While security experts say full-body scanning technology, which uses x-rays and radio waves to create a three dimentional image of passenger's body underneath his or her clothing, might have caught "underwear bomber" Umar Farouk Abdulmutallab, some privacy groups protest that it's equivalent to an invasive "digital strip search." Last June, the House overwhelmingly passed a bill restricting use of the technology in airports, citing concerns about both privacy and effectiveness. Are the benefits of "naked" scans worth the loss of privacy? (Watch an AP report about airport security and privacy fears)
Fine, look at my "naked" body — just keep me safe: I'd take a "strip-search" scan over being blown out of the sky any day, says Froma Harrop in The Seattle Times, and I imagine I'm not alone. Besides, an anonymous "naked" once-over beats the screening alternative: "having someone pat you up and down is a lot more personal than letting an officer in another room who can't see your face take a quick look at a picture."
"The naked truth about whole-body imaging"
The privacy risks are too great: The machines offer no guarantee for stopping determined terrorists, says Lillie Coney of the Electronic Privacy Information Center, as quoted by NPR. So why make the enormous privacy "tradeoff" with a technology "that will literally strip away human dignity"? Also, keep in mind there's nothing to prevent an image of your naked body "from being retained" by government employees, "even when they say" that won't happen.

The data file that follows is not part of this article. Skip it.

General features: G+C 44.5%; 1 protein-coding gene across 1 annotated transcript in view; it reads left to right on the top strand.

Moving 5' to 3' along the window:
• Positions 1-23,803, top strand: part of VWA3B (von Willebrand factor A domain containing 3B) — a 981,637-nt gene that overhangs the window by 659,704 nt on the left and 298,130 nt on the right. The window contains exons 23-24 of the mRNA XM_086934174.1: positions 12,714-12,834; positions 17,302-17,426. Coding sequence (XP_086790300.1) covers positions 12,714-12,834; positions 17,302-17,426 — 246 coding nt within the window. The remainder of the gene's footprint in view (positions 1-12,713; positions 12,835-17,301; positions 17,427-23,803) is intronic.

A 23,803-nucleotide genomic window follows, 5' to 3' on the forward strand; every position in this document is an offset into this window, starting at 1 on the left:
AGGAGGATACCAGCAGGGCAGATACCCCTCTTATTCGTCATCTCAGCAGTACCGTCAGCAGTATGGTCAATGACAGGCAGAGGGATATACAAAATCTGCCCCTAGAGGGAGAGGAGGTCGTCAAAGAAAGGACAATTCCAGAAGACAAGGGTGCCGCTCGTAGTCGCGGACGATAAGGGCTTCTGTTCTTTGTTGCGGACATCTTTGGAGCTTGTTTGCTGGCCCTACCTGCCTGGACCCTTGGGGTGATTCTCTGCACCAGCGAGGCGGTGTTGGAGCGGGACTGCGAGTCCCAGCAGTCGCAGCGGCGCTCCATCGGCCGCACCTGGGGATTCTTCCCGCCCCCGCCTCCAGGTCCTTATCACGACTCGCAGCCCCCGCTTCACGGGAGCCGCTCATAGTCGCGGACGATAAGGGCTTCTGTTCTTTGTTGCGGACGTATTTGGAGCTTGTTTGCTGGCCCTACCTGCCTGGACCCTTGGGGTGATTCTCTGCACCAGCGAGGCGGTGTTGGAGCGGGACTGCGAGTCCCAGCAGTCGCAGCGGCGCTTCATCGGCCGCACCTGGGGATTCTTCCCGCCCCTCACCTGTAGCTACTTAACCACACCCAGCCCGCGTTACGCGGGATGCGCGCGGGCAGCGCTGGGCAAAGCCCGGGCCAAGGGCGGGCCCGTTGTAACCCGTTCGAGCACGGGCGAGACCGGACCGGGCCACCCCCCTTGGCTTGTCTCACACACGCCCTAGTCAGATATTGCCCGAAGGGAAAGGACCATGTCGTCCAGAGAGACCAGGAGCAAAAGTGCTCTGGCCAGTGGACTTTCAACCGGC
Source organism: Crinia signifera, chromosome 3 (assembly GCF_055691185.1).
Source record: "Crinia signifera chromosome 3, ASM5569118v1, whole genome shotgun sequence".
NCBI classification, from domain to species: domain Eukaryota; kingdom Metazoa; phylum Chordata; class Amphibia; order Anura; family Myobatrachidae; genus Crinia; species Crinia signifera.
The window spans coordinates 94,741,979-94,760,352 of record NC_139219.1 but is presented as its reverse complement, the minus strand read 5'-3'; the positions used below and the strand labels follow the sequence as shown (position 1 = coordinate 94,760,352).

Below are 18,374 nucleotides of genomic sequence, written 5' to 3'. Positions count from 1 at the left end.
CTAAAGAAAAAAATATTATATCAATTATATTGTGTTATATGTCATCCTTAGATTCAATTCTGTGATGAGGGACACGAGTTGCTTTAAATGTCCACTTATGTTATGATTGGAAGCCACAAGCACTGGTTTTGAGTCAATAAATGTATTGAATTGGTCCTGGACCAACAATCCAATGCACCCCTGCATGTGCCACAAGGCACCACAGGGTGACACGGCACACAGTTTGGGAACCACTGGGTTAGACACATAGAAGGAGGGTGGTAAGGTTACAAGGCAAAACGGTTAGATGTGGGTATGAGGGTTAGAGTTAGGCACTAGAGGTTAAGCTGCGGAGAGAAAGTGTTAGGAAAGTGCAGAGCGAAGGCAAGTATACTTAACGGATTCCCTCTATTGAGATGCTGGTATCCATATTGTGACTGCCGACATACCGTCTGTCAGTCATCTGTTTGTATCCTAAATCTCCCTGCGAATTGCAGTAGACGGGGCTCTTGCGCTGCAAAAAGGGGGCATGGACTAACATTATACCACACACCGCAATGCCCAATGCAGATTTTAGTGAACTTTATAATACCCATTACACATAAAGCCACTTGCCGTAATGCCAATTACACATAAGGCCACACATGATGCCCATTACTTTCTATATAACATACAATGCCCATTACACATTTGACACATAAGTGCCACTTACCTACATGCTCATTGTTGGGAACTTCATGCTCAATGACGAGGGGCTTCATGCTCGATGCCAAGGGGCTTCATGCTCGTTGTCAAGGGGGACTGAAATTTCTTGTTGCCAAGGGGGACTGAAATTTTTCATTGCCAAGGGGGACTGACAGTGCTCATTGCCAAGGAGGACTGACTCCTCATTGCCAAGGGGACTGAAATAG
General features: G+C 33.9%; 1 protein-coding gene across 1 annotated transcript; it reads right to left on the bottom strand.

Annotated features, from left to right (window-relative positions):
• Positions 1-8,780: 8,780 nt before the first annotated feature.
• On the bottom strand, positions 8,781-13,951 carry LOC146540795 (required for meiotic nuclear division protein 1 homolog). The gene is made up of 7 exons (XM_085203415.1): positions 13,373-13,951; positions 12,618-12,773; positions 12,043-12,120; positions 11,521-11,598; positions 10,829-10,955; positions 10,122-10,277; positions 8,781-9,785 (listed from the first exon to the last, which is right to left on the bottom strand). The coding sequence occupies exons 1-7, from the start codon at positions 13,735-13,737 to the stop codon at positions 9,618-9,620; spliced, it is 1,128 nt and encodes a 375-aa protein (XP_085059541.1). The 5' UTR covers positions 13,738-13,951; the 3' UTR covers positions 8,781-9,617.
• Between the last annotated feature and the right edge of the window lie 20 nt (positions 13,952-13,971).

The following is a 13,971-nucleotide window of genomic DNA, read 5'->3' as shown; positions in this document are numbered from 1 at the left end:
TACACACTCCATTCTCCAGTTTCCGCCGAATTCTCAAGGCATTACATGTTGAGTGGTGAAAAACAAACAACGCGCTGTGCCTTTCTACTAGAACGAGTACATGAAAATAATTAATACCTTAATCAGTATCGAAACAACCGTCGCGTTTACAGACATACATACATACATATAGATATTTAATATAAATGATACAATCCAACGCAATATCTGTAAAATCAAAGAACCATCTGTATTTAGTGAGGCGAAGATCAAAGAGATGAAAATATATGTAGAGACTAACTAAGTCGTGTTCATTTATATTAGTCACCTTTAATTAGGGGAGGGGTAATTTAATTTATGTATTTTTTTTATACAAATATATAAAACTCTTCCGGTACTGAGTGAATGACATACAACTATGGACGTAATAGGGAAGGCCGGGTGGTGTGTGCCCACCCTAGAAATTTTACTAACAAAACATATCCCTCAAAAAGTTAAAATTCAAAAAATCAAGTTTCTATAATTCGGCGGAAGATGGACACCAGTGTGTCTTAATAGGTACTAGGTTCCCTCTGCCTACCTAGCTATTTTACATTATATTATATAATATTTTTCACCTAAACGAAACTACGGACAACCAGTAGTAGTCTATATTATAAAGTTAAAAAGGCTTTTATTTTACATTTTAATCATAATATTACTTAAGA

"New airport screening described as 'intrusive'"
Scan passengers — but be selective: Our focus on "keeping bad things — as opposed to bad people — off of airplanes" highlights a "flawed philosophy," says Robert Poole in Reason. Not every air passenger is equally likely to be a terrorist, and those deemed "higher risk" are the ones who should be made to undergo full-body scans. And now that terrorists are "hiding explosives in their underwear and body cavities, we have no alternative."
"Will we get serious about aviation security?"
The scanners are as necessary as a metal detectors: Some opponents argue scanners are a backward-looking strategy and the terrorists will just "think of something else," says Allahpundit in Hot Air. That might be true — "but how does [it] justify not doing anything about something they’ve already thought of?" Just because "jihadis have already thought of smuggling guns and knives onto planes" doesn't mean we should ditch metal detectors.
"JetBlue announces dopey new TSA regulations"
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